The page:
In Mexico, a Reporter Published a Story. The Next Day He Was Dead.

From a Reuters story by Sarah Kinosian headlined “In Mexico, a reporter published a story. The next day he was dead.”

MEXICO CITY (Reuters) – Just after sunset on Thursday, February 10th, two men in a white Dodge Ram pickup pulled up in front of Heber Lopez Vasquez’s small radio studio in southern Mexico. One man got out, walked inside and shot the 42-year-old journalist dead. Lopez’s 12-year-old son Oscar, the only person with him, hid, Lopez’s brother told Reuters.

Lopez was one of 13 Mexican journalists killed in 2022, according to the Committee to Protect Journalists (CPJ), a New York-based rights group. It was the deadliest year on record for journalists in Mexico, now the most dangerous country for reporters in the world outside the war in Ukraine, where CPJ says 15 reporters were killed last year.

A day earlier, Lopez–who ran two online news sites in the southern Oaxaca state–had published a story on Facebook accusing local politician Arminda Espinosa Cartas of corruption related to her re-election efforts.

As he lay dead, a nearby patrol car responded to an emergency call, intercepted the pickup and arrested the two men. One of them, it later emerged, was the brother of Espinosa, the politician in Lopez’s story.

Espinosa has not been charged in connection with Lopez’s killing. She did not respond to multiple requests for comment and Reuters could not find any previous comment she made about her role in corruption or on Lopez’s story.

Her brother and the other man remain detained but have yet to be tried. Their lawyer did not respond to multiple requests for comment.

“I already stopped covering drug trafficking and corruption and Heber’s death still scares me,” said Hiram Moreno, a veteran Oaxacan journalist who was shot three times in 2019, sustaining injuries in the leg and back, after writing about drug deals by local crime groups. His assailant was never identified. “You cannot count on the government. Self-censorship is the only thing that will keep you safe.”

It is a pattern of fear and intimidation playing out across Mexico, as years of violence and impunity have created what academics call “silence zones” where killing and corruption go unchecked and undocumented.

“In silence zones people don’t get access to basic information to conduct their lives,” said Jan-Albert Hootsen, CPJ’s Mexico representative. “They don’t know who to vote for because there are no corruption investigations. They don’t know which areas are violent, what they can say and not say, so they stay silent.”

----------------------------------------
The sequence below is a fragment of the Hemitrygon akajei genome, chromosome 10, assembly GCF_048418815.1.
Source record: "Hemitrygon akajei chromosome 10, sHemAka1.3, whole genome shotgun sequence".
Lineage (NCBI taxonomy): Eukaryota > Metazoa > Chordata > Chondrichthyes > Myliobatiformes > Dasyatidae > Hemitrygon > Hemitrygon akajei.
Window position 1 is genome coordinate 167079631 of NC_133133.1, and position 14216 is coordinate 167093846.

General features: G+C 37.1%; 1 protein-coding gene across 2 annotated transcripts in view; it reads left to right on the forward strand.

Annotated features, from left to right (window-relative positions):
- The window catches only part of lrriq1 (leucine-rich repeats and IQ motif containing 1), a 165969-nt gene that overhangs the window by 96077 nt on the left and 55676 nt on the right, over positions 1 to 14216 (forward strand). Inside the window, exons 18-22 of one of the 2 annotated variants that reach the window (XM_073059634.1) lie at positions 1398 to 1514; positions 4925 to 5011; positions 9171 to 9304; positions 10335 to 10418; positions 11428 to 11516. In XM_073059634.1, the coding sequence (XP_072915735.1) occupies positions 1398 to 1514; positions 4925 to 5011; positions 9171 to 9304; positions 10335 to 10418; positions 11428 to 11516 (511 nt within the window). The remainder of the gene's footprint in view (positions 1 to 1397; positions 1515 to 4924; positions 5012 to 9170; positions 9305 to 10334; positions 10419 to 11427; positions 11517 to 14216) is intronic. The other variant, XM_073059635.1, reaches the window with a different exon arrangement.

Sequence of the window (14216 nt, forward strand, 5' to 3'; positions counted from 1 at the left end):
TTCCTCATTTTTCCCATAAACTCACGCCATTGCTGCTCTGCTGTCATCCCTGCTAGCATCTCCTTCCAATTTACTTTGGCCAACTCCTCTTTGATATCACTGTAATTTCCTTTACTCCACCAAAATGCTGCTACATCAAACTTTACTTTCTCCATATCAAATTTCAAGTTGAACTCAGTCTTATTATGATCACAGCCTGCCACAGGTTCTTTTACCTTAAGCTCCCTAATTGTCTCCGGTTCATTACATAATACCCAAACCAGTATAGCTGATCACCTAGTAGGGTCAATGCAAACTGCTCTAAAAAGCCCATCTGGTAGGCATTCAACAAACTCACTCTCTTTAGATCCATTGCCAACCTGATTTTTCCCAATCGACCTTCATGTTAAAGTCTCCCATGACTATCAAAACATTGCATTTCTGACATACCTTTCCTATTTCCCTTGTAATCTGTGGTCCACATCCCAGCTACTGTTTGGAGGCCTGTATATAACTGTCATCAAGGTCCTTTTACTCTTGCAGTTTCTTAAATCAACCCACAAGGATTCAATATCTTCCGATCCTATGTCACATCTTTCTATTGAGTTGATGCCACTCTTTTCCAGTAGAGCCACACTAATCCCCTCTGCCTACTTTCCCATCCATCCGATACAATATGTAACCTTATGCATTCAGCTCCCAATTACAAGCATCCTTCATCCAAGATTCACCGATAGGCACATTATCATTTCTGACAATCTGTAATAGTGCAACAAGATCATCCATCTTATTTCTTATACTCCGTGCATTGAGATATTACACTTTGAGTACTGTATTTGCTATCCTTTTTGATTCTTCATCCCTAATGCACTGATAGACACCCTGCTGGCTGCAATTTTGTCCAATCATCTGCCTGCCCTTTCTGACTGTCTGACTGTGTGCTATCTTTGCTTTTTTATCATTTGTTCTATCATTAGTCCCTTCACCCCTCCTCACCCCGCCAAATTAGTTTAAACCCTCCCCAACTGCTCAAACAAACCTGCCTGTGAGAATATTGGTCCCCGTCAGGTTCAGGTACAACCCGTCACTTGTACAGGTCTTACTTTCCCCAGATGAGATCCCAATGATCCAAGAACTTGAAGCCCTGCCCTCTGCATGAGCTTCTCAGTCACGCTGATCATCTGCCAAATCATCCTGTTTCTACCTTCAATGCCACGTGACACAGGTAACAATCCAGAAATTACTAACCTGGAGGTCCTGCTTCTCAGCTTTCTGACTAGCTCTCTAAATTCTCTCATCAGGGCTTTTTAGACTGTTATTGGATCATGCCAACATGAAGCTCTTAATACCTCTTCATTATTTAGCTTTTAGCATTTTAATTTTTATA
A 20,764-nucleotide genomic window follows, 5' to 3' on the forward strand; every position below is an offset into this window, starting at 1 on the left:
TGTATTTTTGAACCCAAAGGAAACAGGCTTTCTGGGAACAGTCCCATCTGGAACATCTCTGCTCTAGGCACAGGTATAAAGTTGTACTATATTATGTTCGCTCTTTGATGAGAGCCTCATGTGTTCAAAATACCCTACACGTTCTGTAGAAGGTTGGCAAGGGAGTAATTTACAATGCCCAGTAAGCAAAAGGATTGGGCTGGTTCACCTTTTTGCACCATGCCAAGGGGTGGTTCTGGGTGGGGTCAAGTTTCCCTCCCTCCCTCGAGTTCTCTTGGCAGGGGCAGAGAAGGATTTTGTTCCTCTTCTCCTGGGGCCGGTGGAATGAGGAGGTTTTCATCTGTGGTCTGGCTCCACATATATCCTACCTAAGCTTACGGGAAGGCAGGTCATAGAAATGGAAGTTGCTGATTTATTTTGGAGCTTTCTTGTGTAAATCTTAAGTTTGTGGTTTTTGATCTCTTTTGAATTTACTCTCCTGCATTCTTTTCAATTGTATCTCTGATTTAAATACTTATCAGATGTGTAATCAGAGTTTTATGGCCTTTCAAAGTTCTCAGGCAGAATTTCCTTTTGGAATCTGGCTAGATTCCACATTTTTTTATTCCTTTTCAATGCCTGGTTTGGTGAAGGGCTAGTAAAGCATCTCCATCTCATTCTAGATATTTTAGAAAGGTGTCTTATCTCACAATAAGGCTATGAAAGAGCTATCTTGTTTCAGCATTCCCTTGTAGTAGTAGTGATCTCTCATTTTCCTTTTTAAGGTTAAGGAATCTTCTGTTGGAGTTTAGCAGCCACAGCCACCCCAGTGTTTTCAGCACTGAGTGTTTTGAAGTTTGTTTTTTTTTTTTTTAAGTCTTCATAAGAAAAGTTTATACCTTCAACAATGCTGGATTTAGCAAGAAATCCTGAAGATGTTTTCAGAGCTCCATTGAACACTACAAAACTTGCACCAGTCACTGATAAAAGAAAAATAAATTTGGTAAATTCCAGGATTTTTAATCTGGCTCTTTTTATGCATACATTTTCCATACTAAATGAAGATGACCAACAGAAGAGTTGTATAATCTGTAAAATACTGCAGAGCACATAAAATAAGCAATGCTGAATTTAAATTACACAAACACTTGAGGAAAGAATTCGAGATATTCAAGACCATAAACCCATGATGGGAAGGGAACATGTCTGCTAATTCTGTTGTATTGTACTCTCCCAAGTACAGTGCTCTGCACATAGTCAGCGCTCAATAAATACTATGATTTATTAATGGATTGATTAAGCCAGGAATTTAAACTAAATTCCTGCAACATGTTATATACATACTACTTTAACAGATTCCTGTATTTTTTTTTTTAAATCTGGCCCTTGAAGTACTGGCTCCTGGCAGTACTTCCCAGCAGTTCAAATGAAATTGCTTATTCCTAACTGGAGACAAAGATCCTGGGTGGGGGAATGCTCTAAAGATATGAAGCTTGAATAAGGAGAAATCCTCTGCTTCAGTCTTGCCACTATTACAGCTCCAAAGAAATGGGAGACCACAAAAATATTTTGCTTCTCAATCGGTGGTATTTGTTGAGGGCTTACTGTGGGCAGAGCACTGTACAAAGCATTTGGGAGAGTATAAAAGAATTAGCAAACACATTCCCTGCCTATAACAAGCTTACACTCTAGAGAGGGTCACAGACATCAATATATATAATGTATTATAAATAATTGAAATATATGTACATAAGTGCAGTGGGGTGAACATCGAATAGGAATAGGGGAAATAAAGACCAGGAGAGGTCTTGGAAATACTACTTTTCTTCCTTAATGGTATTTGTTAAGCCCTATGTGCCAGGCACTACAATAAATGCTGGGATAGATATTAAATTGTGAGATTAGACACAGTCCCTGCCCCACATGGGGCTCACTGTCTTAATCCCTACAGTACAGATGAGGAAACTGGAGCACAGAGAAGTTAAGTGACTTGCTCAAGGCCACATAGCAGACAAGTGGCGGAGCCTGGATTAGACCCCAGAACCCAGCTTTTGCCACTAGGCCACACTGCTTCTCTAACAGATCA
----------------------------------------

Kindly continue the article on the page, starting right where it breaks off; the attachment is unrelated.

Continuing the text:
Since the start of Mexico’s drug war in 2006, 133 reporters have been killed for motives related to their work, CPJ determined, and another 13 for undetermined reasons. In that time Mexico has registered over 360,000 homicides.

Aggression against journalists has spread in recent years to previously less hostile areas–such as Oaxaca and Chiapas–threatening to turn more parts of Mexico into information dead zones, say rights groups like Reporters Without Borders and 10 local journalists.

Lopez was the second journalist since mid-2021 to be murdered in Salina Cruz, a Pacific port in Oaxaca. It nestles in the Isthmus of Tehuantepec, a skinny stretch of land connecting the Gulf of Mexico and the Pacific that has become a landing spot for precursor chemicals to make fentanyl and meth, according to three security analysts and a DEA source.

Lopez’s last story, one of several he wrote about Espinosa, covered the politician’s alleged efforts to get a company constructing a breakwater in Salina Cruz’s port to threaten workers to cast their vote for her re-election or else be fired.

The infrastructure was a part of the Interoceanic Corridor–one of Lopez Obrador’s flagship development projects in southern Mexico.

Jose Ignacio Martinez, a crime reporter in the isthmus, and nine of Lopez’s fellow journalists say since his murder they are more afraid to publish stories delving into the corridor project, drug trafficking and state collusion with organized crime.

One outlet Reuters spoke to, which asked not to be named for fear of reprisals, said it had done an investigation on the corridor, but did not feel safe to publish after Lopez’s death.

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